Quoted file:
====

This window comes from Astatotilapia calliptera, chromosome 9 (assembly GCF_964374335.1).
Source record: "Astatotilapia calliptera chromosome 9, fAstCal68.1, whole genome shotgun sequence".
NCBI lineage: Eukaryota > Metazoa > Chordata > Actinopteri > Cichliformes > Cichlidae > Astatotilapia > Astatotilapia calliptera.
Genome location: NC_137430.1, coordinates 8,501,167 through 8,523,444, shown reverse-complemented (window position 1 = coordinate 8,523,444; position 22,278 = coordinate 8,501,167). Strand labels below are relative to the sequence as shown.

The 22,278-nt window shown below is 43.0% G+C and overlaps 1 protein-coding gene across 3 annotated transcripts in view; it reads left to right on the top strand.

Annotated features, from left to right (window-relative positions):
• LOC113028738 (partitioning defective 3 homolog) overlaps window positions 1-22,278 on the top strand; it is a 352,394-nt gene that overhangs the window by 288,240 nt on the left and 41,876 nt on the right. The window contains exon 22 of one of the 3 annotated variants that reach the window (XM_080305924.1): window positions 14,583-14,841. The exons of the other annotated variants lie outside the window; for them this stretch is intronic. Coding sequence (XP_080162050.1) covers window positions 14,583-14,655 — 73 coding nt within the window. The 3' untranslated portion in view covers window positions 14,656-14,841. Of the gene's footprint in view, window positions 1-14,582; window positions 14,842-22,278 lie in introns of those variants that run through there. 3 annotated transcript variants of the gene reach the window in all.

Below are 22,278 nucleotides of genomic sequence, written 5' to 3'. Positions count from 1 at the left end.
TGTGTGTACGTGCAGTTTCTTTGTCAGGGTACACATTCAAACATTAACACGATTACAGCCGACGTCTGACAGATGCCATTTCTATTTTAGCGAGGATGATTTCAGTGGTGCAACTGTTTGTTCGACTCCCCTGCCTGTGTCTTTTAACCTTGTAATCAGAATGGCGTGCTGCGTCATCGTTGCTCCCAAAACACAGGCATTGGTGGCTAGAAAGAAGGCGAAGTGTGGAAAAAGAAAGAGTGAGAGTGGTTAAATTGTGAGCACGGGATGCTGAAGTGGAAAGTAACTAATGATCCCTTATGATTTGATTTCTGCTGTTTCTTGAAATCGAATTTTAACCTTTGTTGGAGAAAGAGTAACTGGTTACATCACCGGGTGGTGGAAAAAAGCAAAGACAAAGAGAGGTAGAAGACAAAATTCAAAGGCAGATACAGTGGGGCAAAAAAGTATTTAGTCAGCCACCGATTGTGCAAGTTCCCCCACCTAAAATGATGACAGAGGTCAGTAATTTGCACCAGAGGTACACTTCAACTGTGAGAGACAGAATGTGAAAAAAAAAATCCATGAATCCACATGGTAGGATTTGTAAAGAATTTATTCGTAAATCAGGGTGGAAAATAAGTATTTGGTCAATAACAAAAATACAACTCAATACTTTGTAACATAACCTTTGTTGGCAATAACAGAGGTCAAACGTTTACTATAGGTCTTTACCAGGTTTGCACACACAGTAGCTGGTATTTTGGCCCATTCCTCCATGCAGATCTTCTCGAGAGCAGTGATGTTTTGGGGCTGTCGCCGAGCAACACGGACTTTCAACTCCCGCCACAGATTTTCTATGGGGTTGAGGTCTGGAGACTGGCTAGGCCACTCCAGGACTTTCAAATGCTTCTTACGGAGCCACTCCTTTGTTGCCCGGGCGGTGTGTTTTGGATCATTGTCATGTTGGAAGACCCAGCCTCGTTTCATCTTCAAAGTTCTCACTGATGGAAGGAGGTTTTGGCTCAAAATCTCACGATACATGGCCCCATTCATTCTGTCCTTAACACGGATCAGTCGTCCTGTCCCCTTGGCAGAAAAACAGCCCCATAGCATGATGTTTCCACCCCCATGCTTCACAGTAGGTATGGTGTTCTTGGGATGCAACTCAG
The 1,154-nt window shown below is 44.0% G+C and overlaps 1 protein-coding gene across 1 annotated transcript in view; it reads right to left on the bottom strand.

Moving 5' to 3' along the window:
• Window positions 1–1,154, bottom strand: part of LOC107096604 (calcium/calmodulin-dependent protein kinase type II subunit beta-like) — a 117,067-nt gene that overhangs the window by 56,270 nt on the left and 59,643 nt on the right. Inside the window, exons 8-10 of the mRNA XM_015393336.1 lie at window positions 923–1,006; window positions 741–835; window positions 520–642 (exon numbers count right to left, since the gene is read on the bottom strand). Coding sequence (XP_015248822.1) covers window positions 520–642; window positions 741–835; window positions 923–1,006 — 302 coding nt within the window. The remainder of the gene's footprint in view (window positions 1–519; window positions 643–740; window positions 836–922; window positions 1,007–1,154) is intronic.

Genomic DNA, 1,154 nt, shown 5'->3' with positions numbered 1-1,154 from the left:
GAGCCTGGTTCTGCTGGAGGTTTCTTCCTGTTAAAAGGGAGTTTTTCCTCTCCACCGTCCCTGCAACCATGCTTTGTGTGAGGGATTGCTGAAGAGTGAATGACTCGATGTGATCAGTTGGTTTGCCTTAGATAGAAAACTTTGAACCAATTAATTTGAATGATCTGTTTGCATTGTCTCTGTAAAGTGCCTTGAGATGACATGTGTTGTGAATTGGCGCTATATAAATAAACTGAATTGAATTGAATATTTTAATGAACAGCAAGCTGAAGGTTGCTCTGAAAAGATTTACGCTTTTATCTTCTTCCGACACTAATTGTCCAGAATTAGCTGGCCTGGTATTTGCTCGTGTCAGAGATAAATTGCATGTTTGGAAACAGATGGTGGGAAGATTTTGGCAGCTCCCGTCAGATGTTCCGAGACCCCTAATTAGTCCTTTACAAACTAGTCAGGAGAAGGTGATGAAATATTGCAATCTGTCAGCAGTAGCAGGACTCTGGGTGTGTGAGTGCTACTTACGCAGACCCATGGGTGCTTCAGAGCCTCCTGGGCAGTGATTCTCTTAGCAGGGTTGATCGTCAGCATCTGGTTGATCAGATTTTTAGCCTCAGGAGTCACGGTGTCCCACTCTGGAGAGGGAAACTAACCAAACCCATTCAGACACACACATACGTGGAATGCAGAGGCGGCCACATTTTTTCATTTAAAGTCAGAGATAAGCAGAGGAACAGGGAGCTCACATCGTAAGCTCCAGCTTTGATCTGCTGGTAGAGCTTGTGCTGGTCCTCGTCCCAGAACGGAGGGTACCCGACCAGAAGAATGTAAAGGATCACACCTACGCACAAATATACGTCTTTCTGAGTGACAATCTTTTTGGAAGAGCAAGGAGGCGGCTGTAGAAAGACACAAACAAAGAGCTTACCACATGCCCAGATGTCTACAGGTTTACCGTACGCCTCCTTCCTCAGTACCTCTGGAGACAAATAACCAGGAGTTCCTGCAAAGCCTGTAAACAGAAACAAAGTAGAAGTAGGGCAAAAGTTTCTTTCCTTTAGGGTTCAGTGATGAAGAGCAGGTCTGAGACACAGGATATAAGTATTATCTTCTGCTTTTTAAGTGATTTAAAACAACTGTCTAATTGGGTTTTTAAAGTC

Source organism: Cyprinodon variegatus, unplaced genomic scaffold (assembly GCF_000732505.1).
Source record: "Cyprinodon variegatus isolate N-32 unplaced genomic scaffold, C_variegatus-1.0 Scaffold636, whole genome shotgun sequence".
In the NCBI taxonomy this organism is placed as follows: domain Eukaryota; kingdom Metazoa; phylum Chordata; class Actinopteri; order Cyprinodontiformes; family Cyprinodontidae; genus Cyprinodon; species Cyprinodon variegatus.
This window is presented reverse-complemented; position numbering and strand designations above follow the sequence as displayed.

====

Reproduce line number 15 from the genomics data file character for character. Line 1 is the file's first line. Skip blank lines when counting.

Source organism: Cyprinodon variegatus, unplaced genomic scaffold (assembly GCF_000732505.1).